Egypt’s unhappy many

“Once More Unto the Breach” is the headline of Sarah Topol’s wonderful analysis piece from Cairo, written before the latest developments in Egyptian politics (like the dissolution of the parliament) but already capturing the sense of disillusionment and self-reproach among the activists who helped propel — and then allowed the military council to squander – the Egyptian revolution.
Alas: despite the Henry V-quoting heading, much of the rest of the mood in the piece is hardly Shakespearean.
“We fucked up a lot,” one leading activist tells Topol. “We’re always fucking up. Since day one, it’s all a series of being fucked over by our own decisions. Since March 2011, it’s downhill all the way from there.”
More hand-writing abotu current Egyptian politics, for the next week or so at least, on my other blog.
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Another "Hamlet" protest sign – Syria last spring – in Arabic this time

Just found this too, from Syria. Over a year old: Dera’a, April 2011. Reported here. The sign with two lines of black text right in the middle says “Imma an takuun aw la takuun.”  Written in Arabic, in case you were wondering whether only Anglophones use this line. 

Heading back to Cairo, briefly

I’ll be in Cairo briefly June 15-23.
Just found this image from Feb 5, 2011 – from the demonstrations in Tahrir that “toppled,” as the phrase goes, the dictator Hosni Mubarak. With the bitter wisdom of hindsight we might erase that “toppled” and write in: “allowed the Armed Forces to self-interestedly remove.”  The poor girl in this photo – what kind of country will she grow up in?
[Update – image has vanished from Transterra Media web site… this is just a Google cache thumbnail; anyone know how to get it back?]

"Shakespeare, friend of Arab democracy"



Thanks to all who helped organize or who attended my recent talks at Cairo U, Ayn Shams (Al-Alsun and Drama Dept), and/or AUC. It was humbling and mind-sharpening to do them in light of everything that was happening in Cairo. And is still happening. Happy (to the limited extent possible) Election Day!
Thanks also to Sameh Fekry Hanna from whose dissertation I lifted the 1912 image at left: “Shakespeare, the democratic English dramatic poet.”
One more talk coming up at Helwan U on Dec 8.

Qaddafi as Macbeth one last time

Robert Worth in the NYT:

That is what made the Libyan revolt such a riveting spectacle: unlike the other embattled Arab Spring dictators, Qaddafi showed no doubt, no instinct for compromise and self-preservation. He never really tried to stave off the end with half-hearted “reforms.” He seemed to know he was plunging himself and Libya down a tragic path, and, like Macbeth, to embrace it. Perhaps he understood that he had gone “so far in blood” that there was no turning back. In retrospect, his whole 42-year reign seemed to follow an inexorable arc toward ruin. From the handsome young revolutionary who inspired such hope in his people he transformed into the drugged, puffy-faced madman howling for slaughter in the streets of his own cities. Many Libyans told me they believed Qaddafi used black magic to keep himself in power for so long. I was almost tempted to believe it. I found Chadian witchcraft amulets in some of the weapons depots abandoned by his loyalists. Before his death, he behaved like someone who had sold his soul to the devil, and, like Faust, was waiting to be dragged down to Hell.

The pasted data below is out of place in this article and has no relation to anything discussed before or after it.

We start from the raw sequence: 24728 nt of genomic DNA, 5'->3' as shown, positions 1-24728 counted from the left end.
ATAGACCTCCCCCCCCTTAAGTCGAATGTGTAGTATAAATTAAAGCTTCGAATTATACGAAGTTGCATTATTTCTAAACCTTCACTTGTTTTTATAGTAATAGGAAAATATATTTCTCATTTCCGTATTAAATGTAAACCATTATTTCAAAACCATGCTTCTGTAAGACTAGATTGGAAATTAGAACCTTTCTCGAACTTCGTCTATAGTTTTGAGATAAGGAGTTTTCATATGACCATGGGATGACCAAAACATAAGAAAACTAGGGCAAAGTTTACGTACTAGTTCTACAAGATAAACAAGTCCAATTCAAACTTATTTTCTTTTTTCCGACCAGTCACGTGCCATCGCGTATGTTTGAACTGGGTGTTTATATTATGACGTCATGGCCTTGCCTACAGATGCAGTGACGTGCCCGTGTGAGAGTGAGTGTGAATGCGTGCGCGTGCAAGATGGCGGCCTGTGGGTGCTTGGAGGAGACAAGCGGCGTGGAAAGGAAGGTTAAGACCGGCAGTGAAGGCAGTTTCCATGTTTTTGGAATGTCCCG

Shakespeare on Palestine on Fox News

Here’s a totally unreadable piece on the Fox News web site by Rabbi Abraham Cooper of the Simon Wiesenthal Center published in the runup to Mahmoud Abbas’ speech at the United Nations.  Cooper recycles all the old cliches – “backed by Iran,” “they teach their children to hate,” etc. As though it were a matter of Palestinians recognizing Israelis’ rights! Of course no such screed would be complete without an appeal to Shakespeare (the only universally agreed-upon scripture we’ve got on this planet) to buttress the opinionator’s authority.  In this case, he invokes both Julius Caesar and Hamlet.

In Shakespeare’s words, “The fault lies not in our stars, but ourselves.” The Palestinians might as well be relying on astrology rather than looking in their cracked national mirror.
Despite their attempted charade at “unity” by Fatah and the Hamas a few months ago, the Palestinians (like Hamlet) are fatally unable to make up their minds. There are two Palestinian presidents, two prime ministers, and a legislature that neither meets nor passes laws.
As it happens, the context is interesting. Julius Caesar and Hamlet were written one after the other, and what is striking (as I learned from David Bromwich in his excellent Yale seminar on “Political Shakespeare”) is the similarity between the two plays. The sulky insurgents Brutus and Hamlet, at varying speeds, both “make up their minds” to – hello, Rabbi Cooper! – take up arms against a corrupt, unaccountable, increasingly arrogant autocrat.  Here’s the speech spoken by Cassius in Julius Caesar 1.2:

Why, man, he doth bestride the narrow world
Like a Colossus, and we petty men
Walk under his huge legs and peep about
To find ourselves dishonourable graves.
Men at some time are masters of their fates:
The fault, dear Brutus, is not in our stars,
But in ourselves, that we are underlings.

Both plays, alas, end with the death of the hero and various other corpses littering the stage as well.  So I’m not endorsing that approach. I just want to point out that the general intellectual laziness of rote-Zionist discourse extends to its sloppy citation of Shakespeare.